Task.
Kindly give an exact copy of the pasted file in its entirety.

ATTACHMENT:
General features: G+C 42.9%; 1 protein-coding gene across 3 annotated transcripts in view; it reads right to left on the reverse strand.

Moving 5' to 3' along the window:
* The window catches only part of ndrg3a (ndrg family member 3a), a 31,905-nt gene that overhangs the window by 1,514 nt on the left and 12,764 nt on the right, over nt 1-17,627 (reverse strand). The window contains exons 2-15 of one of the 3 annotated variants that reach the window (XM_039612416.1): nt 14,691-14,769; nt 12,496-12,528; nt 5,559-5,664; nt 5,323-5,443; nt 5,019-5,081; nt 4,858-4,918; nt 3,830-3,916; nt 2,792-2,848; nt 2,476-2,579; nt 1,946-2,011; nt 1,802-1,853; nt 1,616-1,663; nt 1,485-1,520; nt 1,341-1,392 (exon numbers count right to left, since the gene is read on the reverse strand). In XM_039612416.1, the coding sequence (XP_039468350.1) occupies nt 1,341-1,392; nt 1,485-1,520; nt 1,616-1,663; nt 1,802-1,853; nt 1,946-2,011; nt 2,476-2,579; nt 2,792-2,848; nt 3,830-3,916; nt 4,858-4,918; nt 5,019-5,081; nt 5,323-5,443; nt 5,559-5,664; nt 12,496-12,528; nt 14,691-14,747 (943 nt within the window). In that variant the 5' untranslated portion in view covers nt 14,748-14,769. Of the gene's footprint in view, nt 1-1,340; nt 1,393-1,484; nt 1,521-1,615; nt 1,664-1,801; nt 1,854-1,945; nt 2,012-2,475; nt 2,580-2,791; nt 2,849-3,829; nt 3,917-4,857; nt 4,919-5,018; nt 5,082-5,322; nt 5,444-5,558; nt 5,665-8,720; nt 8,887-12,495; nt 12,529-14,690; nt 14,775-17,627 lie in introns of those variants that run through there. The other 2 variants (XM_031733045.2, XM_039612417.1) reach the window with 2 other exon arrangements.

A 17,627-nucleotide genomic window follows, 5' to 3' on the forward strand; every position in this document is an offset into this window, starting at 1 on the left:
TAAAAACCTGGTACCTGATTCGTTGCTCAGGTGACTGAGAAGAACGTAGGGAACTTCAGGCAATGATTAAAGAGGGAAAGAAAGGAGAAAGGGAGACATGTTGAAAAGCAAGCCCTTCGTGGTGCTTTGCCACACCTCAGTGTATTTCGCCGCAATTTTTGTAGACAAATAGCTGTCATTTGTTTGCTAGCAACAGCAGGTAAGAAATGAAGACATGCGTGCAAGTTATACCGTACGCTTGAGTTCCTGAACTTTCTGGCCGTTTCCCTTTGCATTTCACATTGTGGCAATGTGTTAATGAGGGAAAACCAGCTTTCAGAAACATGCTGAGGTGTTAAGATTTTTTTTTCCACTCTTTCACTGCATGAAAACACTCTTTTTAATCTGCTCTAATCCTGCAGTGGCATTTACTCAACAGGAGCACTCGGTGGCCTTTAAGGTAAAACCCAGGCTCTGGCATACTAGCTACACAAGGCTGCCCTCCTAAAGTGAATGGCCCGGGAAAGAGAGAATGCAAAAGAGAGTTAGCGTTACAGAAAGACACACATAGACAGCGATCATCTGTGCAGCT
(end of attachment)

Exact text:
General features: G+C 42.9%; 1 protein-coding gene across 3 annotated transcripts in view; it reads right to left on the reverse strand.

Moving 5' to 3' along the window:
* The window catches only part of ndrg3a (ndrg family member 3a), a 31,905-nt gene that overhangs the window by 1,514 nt on the left and 12,764 nt on the right, over nt 1-17,627 (reverse strand). The window contains exons 2-15 of one of the 3 annotated variants that reach the window (XM_039612416.1): nt 14,691-14,769; nt 12,496-12,528; nt 5,559-5,664; nt 5,323-5,443; nt 5,019-5,081; nt 4,858-4,918; nt 3,830-3,916; nt 2,792-2,848; nt 2,476-2,579; nt 1,946-2,011; nt 1,802-1,853; nt 1,616-1,663; nt 1,485-1,520; nt 1,341-1,392 (exon numbers count right to left, since the gene is read on the reverse strand). In XM_039612416.1, the coding sequence (XP_039468350.1) occupies nt 1,341-1,392; nt 1,485-1,520; nt 1,616-1,663; nt 1,802-1,853; nt 1,946-2,011; nt 2,476-2,579; nt 2,792-2,848; nt 3,830-3,916; nt 4,858-4,918; nt 5,019-5,081; nt 5,323-5,443; nt 5,559-5,664; nt 12,496-12,528; nt 14,691-14,747 (943 nt within the window). In that variant the 5' untranslated portion in view covers nt 14,748-14,769. Of the gene's footprint in view, nt 1-1,340; nt 1,393-1,484; nt 1,521-1,615; nt 1,664-1,801; nt 1,854-1,945; nt 2,012-2,475; nt 2,580-2,791; nt 2,849-3,829; nt 3,917-4,857; nt 4,919-5,018; nt 5,082-5,322; nt 5,444-5,558; nt 5,665-8,720; nt 8,887-12,495; nt 12,529-14,690; nt 14,775-17,627 lie in introns of those variants that run through there. The other 2 variants (XM_031733045.2, XM_039612417.1) reach the window with 2 other exon arrangements.

A 17,627-nucleotide genomic window follows, 5' to 3' on the forward strand; every position in this document is an offset into this window, starting at 1 on the left:
TAAAAACCTGGTACCTGATTCGTTGCTCAGGTGACTGAGAAGAACGTAGGGAACTTCAGGCAATGATTAAAGAGGGAAAGAAAGGAGAAAGGGAGACATGTTGAAAAGCAAGCCCTTCGTGGTGCTTTGCCACACCTCAGTGTATTTCGCCGCAATTTTTGTAGACAAATAGCTGTCATTTGTTTGCTAGCAACAGCAGGTAAGAAATGAAGACATGCGTGCAAGTTATACCGTACGCTTGAGTTCCTGAACTTTCTGGCCGTTTCCCTTTGCATTTCACATTGTGGCAATGTGTTAATGAGGGAAAACCAGCTTTCAGAAACATGCTGAGGTGTTAAGATTTTTTTTTCCACTCTTTCACTGCATGAAAACACTCTTTTTAATCTGCTCTAATCCTGCAGTGGCATTTACTCAACAGGAGCACTCGGTGGCCTTTAAGGTAAAACCCAGGCTCTGGCATACTAGCTACACAAGGCTGCCCTCCTAAAGTGAATGGCCCGGGAAAGAGAGAATGCAAAAGAGAGTTAGCGTTACAGAAAGACACACATAGACAGCGATCATCTGTGCAGCT